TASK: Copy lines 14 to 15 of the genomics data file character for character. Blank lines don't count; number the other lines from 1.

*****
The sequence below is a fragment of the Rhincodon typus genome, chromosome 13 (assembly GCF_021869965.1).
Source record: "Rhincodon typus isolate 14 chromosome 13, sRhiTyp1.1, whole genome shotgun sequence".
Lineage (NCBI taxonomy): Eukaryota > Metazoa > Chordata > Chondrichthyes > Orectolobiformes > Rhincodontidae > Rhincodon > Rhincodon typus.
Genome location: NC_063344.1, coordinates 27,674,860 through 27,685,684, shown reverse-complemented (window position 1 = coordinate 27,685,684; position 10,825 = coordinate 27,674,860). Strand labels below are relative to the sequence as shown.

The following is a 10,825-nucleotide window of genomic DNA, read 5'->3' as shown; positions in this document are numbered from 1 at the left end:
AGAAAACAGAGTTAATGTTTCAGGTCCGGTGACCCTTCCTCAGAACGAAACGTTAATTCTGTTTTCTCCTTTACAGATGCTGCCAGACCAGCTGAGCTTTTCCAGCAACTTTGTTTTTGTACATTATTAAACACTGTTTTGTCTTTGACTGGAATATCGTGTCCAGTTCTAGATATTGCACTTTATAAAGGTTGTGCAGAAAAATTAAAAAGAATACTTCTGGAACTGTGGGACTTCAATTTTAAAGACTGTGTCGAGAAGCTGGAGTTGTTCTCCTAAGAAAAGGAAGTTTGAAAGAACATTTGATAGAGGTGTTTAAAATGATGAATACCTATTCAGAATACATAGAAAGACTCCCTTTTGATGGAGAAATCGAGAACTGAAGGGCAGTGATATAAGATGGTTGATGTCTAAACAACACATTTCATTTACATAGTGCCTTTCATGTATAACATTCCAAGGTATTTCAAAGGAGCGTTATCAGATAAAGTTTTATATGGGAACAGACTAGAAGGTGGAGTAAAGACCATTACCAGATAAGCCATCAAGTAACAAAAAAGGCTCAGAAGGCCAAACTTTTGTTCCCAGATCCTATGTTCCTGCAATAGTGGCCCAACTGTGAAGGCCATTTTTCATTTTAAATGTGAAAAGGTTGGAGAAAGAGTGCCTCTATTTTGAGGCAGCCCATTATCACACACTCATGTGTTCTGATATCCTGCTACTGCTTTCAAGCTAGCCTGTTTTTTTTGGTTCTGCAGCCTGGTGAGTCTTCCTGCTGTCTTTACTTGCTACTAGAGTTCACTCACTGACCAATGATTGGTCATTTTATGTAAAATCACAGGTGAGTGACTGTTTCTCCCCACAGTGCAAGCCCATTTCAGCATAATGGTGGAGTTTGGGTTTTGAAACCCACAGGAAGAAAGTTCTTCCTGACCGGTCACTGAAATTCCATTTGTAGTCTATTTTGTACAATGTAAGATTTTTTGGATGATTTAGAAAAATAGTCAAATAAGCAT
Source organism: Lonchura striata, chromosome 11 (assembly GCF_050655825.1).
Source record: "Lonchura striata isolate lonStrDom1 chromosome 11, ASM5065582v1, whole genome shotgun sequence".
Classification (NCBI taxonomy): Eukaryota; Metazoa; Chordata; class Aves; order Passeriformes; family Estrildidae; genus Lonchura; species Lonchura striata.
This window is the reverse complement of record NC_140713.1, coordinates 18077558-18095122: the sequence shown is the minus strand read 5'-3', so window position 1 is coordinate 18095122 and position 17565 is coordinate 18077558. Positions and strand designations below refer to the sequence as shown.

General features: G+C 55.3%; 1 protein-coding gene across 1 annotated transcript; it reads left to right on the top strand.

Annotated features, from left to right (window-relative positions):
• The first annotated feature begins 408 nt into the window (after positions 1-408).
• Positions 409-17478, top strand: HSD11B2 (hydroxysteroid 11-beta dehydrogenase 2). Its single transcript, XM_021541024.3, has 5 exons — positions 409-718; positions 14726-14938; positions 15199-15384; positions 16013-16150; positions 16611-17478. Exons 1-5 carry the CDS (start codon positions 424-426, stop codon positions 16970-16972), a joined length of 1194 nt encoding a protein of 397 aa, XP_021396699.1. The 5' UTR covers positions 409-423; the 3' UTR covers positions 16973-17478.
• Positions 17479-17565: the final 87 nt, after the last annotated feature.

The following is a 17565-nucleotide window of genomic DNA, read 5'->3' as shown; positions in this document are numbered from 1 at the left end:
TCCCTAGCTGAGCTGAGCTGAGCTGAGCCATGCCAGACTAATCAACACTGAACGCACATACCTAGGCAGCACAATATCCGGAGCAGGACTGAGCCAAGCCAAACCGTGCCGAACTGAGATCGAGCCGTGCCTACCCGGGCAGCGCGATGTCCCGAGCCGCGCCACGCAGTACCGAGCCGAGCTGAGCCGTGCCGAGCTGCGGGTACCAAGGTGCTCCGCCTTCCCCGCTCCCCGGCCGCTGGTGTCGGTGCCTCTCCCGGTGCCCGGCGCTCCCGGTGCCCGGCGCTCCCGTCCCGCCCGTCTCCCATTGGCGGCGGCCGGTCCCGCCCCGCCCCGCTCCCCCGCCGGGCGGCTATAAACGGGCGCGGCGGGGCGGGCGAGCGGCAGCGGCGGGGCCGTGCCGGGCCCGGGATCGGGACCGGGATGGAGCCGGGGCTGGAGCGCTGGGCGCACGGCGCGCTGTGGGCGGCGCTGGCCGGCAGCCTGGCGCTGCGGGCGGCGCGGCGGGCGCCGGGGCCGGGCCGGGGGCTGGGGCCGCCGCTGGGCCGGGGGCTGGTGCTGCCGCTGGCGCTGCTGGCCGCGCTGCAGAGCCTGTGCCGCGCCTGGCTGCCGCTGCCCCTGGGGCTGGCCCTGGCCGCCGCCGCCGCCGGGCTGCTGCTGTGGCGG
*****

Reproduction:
• Positions 409-17478, top strand: HSD11B2 (hydroxysteroid 11-beta dehydrogenase 2). Its single transcript, XM_021541024.3, has 5 exons — positions 409-718; positions 14726-14938; positions 15199-15384; positions 16013-16150; positions 16611-17478. Exons 1-5 carry the CDS (start codon positions 424-426, stop codon positions 16970-16972), a joined length of 1194 nt encoding a protein of 397 aa, XP_021396699.1. The 5' UTR covers positions 409-423; the 3' UTR covers positions 16973-17478.
• Positions 17479-17565: the final 87 nt, after the last annotated feature.